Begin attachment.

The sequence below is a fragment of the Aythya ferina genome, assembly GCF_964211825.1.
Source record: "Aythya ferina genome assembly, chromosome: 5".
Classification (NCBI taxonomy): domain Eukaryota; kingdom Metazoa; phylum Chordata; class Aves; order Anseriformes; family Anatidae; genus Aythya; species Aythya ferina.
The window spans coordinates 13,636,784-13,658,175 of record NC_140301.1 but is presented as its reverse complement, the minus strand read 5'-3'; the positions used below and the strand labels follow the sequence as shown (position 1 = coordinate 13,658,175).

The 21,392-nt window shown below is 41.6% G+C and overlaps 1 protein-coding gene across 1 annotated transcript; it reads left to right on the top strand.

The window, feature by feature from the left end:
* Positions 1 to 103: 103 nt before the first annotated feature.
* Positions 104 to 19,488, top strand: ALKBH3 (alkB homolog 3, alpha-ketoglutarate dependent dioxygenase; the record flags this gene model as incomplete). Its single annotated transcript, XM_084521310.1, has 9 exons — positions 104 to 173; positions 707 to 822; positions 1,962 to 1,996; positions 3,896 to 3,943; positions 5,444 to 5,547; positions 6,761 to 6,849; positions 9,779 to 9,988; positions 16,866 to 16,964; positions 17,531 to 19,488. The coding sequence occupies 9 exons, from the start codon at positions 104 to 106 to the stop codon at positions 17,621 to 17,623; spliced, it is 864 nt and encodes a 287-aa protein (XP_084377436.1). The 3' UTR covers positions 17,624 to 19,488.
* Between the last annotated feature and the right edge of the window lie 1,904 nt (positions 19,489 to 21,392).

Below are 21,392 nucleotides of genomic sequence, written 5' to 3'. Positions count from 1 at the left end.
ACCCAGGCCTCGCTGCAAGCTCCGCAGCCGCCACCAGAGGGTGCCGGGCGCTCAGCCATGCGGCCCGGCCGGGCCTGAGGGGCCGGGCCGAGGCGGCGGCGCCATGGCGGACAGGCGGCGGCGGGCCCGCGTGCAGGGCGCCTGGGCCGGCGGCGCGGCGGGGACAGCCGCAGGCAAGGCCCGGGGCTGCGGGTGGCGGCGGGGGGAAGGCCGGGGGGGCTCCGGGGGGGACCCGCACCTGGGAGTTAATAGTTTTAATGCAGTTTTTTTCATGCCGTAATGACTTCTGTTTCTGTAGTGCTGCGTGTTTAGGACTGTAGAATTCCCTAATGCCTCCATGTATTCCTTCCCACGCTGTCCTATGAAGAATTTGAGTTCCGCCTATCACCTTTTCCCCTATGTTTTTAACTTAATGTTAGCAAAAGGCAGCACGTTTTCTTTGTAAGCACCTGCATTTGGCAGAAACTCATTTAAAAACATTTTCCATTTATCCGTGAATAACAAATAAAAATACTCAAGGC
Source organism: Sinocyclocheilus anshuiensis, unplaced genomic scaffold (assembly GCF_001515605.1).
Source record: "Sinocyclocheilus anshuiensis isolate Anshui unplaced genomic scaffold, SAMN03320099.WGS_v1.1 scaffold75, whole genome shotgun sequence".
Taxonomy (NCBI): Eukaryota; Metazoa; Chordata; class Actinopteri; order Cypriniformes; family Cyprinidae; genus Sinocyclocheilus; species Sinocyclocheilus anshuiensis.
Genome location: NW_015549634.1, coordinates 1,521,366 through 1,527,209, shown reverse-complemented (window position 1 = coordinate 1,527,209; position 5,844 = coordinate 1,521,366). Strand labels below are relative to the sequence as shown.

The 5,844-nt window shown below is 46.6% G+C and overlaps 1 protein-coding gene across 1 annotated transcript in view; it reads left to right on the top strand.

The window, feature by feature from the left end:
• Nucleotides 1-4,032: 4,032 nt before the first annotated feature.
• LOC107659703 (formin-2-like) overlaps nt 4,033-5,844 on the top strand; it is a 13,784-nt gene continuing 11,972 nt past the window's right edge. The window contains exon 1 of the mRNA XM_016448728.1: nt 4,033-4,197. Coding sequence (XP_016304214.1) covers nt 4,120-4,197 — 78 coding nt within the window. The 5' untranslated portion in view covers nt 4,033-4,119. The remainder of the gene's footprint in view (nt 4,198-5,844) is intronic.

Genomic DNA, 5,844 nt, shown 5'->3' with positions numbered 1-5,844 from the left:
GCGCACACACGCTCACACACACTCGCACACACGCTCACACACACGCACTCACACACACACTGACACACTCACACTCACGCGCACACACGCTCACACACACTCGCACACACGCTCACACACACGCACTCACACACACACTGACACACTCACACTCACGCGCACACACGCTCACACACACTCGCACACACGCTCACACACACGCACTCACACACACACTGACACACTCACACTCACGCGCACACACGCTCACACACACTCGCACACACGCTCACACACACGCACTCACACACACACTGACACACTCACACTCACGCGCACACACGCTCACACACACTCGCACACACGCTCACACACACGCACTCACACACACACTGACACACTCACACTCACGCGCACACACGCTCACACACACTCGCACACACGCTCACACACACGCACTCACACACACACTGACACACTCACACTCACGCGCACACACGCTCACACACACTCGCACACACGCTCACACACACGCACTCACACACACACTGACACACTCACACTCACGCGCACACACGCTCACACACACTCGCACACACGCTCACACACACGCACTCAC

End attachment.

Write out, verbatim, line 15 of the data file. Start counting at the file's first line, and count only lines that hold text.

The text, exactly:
Genome location: NW_015549634.1, coordinates 1,521,366 through 1,527,209, shown reverse-complemented (window position 1 = coordinate 1,527,209; position 5,844 = coordinate 1,521,366). Strand labels below are relative to the sequence as shown.